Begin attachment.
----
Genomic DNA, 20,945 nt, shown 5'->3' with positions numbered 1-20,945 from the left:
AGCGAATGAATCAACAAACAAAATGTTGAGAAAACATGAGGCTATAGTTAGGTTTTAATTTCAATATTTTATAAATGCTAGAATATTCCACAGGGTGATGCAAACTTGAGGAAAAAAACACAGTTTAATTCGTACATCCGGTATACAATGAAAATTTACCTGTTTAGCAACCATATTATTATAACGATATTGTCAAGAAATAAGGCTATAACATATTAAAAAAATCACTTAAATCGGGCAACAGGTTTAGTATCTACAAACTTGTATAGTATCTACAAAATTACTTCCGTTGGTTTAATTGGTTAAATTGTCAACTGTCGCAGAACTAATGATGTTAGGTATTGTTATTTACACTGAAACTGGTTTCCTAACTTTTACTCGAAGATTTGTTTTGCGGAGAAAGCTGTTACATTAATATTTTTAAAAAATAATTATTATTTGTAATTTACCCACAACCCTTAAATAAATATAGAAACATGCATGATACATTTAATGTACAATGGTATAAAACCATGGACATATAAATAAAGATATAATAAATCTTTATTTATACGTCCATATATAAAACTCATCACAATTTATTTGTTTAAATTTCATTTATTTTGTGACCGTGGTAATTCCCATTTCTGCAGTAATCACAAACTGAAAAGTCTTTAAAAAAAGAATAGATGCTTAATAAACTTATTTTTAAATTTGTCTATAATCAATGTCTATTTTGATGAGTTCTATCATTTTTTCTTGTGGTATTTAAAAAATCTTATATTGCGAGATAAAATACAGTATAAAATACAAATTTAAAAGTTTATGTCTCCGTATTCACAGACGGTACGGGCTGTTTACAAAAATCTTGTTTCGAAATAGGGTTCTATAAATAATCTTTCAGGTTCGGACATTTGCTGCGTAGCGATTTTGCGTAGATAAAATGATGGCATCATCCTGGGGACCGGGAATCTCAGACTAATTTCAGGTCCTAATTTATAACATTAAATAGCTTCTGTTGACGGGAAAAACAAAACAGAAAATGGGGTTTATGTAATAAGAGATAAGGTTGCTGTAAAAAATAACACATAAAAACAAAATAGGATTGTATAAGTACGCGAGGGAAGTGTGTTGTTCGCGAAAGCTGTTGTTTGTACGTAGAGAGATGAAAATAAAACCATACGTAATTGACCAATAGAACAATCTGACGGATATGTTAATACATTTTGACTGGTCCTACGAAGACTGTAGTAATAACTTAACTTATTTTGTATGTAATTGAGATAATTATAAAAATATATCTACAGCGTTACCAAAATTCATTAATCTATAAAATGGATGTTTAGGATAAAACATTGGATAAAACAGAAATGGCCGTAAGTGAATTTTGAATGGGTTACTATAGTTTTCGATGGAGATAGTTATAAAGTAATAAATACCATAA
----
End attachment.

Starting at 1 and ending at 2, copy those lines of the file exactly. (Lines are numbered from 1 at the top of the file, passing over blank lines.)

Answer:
Genomic DNA, 20,945 nt, shown 5'->3' with positions numbered 1-20,945 from the left:
AGCGAATGAATCAACAAACAAAATGTTGAGAAAACATGAGGCTATAGTTAGGTTTTAATTTCAATATTTTATAAATGCTAGAATATTCCACAGGGTGATGCAAACTTGAGGAAAAAAACACAGTTTAATTCGTACATCCGGTATACAATGAAAATTTACCTGTTTAGCAACCATATTATTATAACGATATTGTCAAGAAATAAGGCTATAACATATTAAAAAAATCACTTAAATCGGGCAACAGGTTTAGTATCTACAAACTTGTATAGTATCTACAAAATTACTTCCGTTGGTTTAATTGGTTAAATTGTCAACTGTCGCAGAACTAATGATGTTAGGTATTGTTATTTACACTGAAACTGGTTTCCTAACTTTTACTCGAAGATTTGTTTTGCGGAGAAAGCTGTTACATTAATATTTTTAAAAAATAATTATTATTTGTAATTTACCCACAACCCTTAAATAAATATAGAAACATGCATGATACATTTAATGTACAATGGTATAAAACCATGGACATATAAATAAAGATATAATAAATCTTTATTTATACGTCCATATATAAAACTCATCACAATTTATTTGTTTAAATTTCATTTATTTTGTGACCGTGGTAATTCCCATTTCTGCAGTAATCACAAACTGAAAAGTCTTTAAAAAAAGAATAGATGCTTAATAAACTTATTTTTAAATTTGTCTATAATCAATGTCTATTTTGATGAGTTCTATCATTTTTTCTTGTGGTATTTAAAAAATCTTATATTGCGAGATAAAATACAGTATAAAATACAAATTTAAAAGTTTATGTCTCCGTATTCACAGACGGTACGGGCTGTTTACAAAAATCTTGTTTCGAAATAGGGTTCTATAAATAATCTTTCAGGTTCGGACATTTGCTGCGTAGCGATTTTGCGTAGATAAAATGATGGCATCATCCTGGGGACCGGGAATCTCAGACTAATTTCAGGTCCTAATTTATAACATTAAATAGCTTCTGTTGACGGGAAAAACAAAACAGAAAATGGGGTTTATGTAATAAGAGATAAGGTTGCTGTAAAAAATAACACATAAAAACAAAATAGGATTGTATAAGTACGCGAGGGAAGTGTGTTGTTCGCGAAAGCTGTTGTTTGTACGTAGAGAGATGAAAATAAAACCATACGTAATTGACCAATAGAACAATCTGACGGATATGTTAATACATTTTGACTGGTCCTACGAAGACTGTAGTAATAACTTAACTTATTTTGTATGTAATTGAGATAATTATAAAAATATATCTACAGCGTTACCAAAATTCATTAATCTATAAAATGGATGTTTAGGATAAAACATTGGATAAAACAGAAATGGCCGTAAGTGAATTTTGAATGGGTTACTATAGTTTTCGATGGAGATAGTTATAAAGTAATAAATACCATAA